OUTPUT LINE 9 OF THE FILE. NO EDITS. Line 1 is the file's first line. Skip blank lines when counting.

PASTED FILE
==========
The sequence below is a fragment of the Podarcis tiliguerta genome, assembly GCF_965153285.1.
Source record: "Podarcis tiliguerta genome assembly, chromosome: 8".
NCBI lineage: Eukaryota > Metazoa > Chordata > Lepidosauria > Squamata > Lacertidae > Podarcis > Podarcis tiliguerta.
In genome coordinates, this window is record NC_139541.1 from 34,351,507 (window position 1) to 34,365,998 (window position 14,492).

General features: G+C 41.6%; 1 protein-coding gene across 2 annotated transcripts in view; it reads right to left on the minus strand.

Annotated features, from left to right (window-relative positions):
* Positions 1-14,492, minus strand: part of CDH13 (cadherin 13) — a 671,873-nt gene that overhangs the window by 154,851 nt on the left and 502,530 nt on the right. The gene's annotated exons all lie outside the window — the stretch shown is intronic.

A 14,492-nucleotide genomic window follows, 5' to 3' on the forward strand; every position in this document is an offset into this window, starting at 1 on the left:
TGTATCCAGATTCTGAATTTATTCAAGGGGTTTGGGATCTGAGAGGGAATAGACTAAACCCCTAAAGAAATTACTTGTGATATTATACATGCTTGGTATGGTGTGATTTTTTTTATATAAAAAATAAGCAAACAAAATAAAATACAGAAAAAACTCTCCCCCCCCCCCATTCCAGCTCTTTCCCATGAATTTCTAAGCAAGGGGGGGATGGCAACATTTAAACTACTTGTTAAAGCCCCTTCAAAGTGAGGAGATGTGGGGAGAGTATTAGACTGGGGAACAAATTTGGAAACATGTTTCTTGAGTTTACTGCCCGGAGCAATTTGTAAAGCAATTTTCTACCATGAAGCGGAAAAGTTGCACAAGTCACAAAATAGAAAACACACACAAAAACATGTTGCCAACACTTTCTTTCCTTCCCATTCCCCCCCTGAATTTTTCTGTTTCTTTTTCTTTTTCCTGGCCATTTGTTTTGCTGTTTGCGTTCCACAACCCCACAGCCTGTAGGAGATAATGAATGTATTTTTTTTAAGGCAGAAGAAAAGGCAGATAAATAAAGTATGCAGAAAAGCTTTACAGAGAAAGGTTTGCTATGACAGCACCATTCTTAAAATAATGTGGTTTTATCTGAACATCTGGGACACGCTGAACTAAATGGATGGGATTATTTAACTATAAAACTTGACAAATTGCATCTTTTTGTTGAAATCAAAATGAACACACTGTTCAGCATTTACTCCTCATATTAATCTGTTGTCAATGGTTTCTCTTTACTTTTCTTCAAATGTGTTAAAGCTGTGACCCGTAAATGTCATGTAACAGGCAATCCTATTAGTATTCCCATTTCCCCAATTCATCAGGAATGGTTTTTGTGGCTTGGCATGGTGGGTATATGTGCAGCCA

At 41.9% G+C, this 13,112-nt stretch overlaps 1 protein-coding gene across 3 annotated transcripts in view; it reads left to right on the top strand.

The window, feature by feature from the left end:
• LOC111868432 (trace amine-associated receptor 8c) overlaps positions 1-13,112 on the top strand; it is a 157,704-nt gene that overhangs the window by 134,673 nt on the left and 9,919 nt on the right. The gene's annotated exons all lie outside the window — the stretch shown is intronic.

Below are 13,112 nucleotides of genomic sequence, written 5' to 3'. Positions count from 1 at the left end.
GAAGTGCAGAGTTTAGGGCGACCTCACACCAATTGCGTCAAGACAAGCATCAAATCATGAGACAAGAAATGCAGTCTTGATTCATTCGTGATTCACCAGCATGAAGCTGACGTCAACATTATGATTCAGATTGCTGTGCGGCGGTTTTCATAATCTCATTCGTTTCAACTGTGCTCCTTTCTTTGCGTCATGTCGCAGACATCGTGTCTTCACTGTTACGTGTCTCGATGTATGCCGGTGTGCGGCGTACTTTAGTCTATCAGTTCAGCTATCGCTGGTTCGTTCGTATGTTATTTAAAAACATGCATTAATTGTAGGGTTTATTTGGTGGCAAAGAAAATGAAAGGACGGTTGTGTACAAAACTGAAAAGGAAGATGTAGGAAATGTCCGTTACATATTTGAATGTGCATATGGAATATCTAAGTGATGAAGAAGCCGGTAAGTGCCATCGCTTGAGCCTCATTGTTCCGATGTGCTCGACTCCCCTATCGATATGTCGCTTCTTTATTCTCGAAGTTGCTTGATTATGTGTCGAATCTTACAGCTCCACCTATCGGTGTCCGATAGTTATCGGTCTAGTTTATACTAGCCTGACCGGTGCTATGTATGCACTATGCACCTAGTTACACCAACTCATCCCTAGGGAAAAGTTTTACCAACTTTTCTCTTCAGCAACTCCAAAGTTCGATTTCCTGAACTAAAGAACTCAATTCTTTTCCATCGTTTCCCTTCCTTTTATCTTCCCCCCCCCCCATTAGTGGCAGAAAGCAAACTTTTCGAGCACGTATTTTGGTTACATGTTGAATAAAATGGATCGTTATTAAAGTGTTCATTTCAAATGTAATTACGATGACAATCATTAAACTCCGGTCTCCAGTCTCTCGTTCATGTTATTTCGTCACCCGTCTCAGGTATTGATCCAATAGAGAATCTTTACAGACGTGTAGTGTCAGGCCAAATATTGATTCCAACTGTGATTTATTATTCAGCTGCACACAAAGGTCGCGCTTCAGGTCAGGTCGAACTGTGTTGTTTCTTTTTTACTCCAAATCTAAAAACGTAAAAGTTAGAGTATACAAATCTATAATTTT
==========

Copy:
TGTATCCAGATTCTGAATTTATTCAAGGGGTTTGGGATCTGAGAGGGAATAGACTAAACCCCTAAAGAAATTACTTGTGATATTATACATGCTTGGTATGGTGTGATTTTTTTTATATAAAAAATAAGCAAACAAAATAAAATACAGAAAAAACTCTCCCCCCCCCCCATTCCAGCTCTTTCCCATGAATTTCTAAGCAAGGGGGGGATGGCAACATTTAAACTACTTGTTAAAGCCCCTTCAAAGTGAGGAGATGTGGGGAGAGTATTAGACTGGGGAACAAATTTGGAAACATGTTTCTTGAGTTTACTGCCCGGAGCAATTTGTAAAGCAATTTTCTACCATGAAGCGGAAAAGTTGCACAAGTCACAAAATAGAAAACACACACAAAAACATGTTGCCAACACTTTCTTTCCTTCCCATTCCCCCCCTGAATTTTTCTGTTTCTTTTTCTTTTTCCTGGCCATTTGTTTTGCTGTTTGCGTTCCACAACCCCACAGCCTGTAGGAGATAATGAATGTATTTTTTTTAAGGCAGAAGAAAAGGCAGATAAATAAAGTATGCAGAAAAGCTTTACAGAGAAAGGTTTGCTATGACAGCACCATTCTTAAAATAATGTGGTTTTATCTGAACATCTGGGACACGCTGAACTAAATGGATGGGATTATTTAACTATAAAACTTGACAAATTGCATCTTTTTGTTGAAATCAAAATGAACACACTGTTCAGCATTTACTCCTCATATTAATCTGTTGTCAATGGTTTCTCTTTACTTTTCTTCAAATGTGTTAAAGCTGTGACCCGTAAATGTCATGTAACAGGCAATCCTATTAGTATTCCCATTTCCCCAATTCATCAGGAATGGTTTTTGTGGCTTGGCATGGTGGGTATATGTGCAGCCA